Proven Carbon Capture and Avoidance
Photons to wood and Photons to electricity
Blog #83, CaliforniaGeo 11-16–21
Fall can be a colorful time of year. For some, it is the final goodbye to summer’s growing season and for others, a warning that shorter days are already here, with winter fast approaching. For many of us, coping with Fall is a bit like cutting firewood. The first load of raked leaves or cut wood might be recreation—after that, it’s all work.
A different meaning-
The most obvious falling leaves are the annual deciduous ones from trees, although the evergreen conifers will shed some of theirs after a few years’ service. What is that special service for both? It’s Photosynthesis. AKA, to build something using the power of photons from the sun.
The leaves of trees capture sunshine on their surface and open their vents called stoma to take in carbon dioxide—an important building block for the wood they build. Wood is a complex hydrocarbon molecule with a lot of what chemists recognize as double-bonding, something common for carbon atoms. Photosynthesis provides power from the sun to pull moisture from roots, split apart water molecules to separate their hydrogen, bond them into long-chained carbon molecules, and dump excess oxygen into the atmosphere through those same stoma.
Trees and shrubs can carry their little solar collectors (photosynthetic leaves) for only a year, or a few, or in the case of my favorite conifer, the Bristlecone Pine—usually over 25 years. When trees of any kind build up layers of wood (without being burned up in wildfires) we can call this a SEQUESTRATION of atmospheric CO2. In other words, growing lots of trees works for atmospheric weather and climate stability—if we let it.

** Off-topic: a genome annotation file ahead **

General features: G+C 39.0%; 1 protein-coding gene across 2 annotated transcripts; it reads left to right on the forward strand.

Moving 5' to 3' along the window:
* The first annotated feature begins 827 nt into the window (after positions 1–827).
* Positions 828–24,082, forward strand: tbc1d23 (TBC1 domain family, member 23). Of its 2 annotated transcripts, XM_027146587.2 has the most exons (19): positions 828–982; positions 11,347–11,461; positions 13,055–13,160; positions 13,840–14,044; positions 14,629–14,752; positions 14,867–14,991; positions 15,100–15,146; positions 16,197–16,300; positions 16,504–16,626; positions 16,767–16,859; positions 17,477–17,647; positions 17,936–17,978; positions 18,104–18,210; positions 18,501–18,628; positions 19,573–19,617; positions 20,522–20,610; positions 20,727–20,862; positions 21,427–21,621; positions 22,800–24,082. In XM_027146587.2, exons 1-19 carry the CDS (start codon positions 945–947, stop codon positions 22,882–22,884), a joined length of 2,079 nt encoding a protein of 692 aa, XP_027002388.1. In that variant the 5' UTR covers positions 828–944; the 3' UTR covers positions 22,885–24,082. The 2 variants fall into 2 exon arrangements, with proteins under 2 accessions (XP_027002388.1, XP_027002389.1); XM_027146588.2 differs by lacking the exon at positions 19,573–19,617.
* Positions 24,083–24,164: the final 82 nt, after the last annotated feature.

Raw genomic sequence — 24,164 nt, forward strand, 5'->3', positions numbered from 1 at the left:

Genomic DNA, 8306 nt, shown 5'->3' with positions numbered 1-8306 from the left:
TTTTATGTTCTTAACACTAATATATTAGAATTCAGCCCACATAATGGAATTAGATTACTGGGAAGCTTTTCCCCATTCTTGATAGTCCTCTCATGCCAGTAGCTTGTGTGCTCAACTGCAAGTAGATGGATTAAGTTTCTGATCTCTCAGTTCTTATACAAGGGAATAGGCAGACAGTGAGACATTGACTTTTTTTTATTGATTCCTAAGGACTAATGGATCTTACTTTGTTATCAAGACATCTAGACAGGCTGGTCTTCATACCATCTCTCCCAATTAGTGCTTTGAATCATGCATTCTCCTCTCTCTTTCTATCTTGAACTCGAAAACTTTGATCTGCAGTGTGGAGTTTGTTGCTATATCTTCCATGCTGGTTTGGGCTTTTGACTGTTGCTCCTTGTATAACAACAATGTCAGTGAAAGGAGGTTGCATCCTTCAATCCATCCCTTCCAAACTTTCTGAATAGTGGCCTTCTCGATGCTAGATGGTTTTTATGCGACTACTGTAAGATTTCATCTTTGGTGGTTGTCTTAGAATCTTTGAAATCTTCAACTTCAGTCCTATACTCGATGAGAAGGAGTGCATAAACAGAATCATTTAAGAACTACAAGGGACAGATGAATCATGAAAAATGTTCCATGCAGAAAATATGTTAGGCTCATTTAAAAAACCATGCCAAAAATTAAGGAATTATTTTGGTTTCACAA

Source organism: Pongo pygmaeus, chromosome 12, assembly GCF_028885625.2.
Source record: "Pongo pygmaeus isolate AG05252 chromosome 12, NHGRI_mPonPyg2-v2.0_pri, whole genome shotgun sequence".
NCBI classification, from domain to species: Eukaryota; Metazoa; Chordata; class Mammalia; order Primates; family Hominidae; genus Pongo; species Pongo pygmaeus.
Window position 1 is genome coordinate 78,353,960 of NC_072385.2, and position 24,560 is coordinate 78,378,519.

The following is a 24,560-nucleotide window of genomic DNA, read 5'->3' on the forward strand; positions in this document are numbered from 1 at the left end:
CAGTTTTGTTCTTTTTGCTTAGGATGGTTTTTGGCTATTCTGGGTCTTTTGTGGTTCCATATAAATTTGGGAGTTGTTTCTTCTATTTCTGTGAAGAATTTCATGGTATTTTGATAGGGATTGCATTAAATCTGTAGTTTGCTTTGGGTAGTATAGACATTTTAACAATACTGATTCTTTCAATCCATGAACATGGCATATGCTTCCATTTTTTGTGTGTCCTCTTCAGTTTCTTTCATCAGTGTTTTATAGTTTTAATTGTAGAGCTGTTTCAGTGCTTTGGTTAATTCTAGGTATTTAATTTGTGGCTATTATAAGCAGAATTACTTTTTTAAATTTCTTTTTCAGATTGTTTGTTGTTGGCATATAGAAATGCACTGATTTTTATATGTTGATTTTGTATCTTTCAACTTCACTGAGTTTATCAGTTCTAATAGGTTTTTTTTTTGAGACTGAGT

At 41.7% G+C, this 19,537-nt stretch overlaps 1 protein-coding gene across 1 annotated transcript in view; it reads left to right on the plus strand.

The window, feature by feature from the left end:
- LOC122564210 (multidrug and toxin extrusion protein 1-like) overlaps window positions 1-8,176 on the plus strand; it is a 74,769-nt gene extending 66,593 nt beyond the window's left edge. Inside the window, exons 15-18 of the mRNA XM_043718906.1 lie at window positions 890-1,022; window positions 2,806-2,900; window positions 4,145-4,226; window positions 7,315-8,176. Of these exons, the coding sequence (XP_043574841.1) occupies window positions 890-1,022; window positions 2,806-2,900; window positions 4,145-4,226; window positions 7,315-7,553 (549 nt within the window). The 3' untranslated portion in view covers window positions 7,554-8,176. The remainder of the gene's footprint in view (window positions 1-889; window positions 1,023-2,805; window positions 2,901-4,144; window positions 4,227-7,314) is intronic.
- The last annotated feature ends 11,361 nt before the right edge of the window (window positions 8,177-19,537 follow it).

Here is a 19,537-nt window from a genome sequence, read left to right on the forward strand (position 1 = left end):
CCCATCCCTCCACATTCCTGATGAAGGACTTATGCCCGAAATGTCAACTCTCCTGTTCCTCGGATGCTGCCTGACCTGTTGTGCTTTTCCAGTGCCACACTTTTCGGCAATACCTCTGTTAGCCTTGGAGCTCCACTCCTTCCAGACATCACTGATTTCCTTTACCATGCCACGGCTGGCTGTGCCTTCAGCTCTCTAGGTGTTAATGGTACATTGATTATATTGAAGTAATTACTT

Even the removal of trees by logging, milling, and building construction keeps that carbon sequestered and out of the air unless such buildings burn up. Managing forests for fewer semi-stagnated small trees can increase the overall growth rate of those remaining, and that can also increase sequestration.
Nature builds things in certain ways, some of which we don’t understand. One thing that can be said is that whatever’s still around, botanically, is what works. It has outlasted other types of plants over thousands of years of competition. All of our vascular trees and plants use photosynthesis to generate their sustaining energy and to build layers of wood. Their solar collectors are different. They are built in different shapes and sizes to get the job done. Perhaps you’ve heard the term “quaking” Aspen? Without getting into engineering depth, I’ll share that the structure of leaf attachment to a twig (the petiole) PET-e-oll is supported as a vertical structure with lateral instability. In a light wind, the leaf quivers horizontally, perhaps minimizing shading from its neighbors while becoming an attention-getter for us. The petiole has to support not only the weight and motion of the leaf it serves, but it has to carry fluids and chemicals in two directions, from and to the leaf itself. A tall order.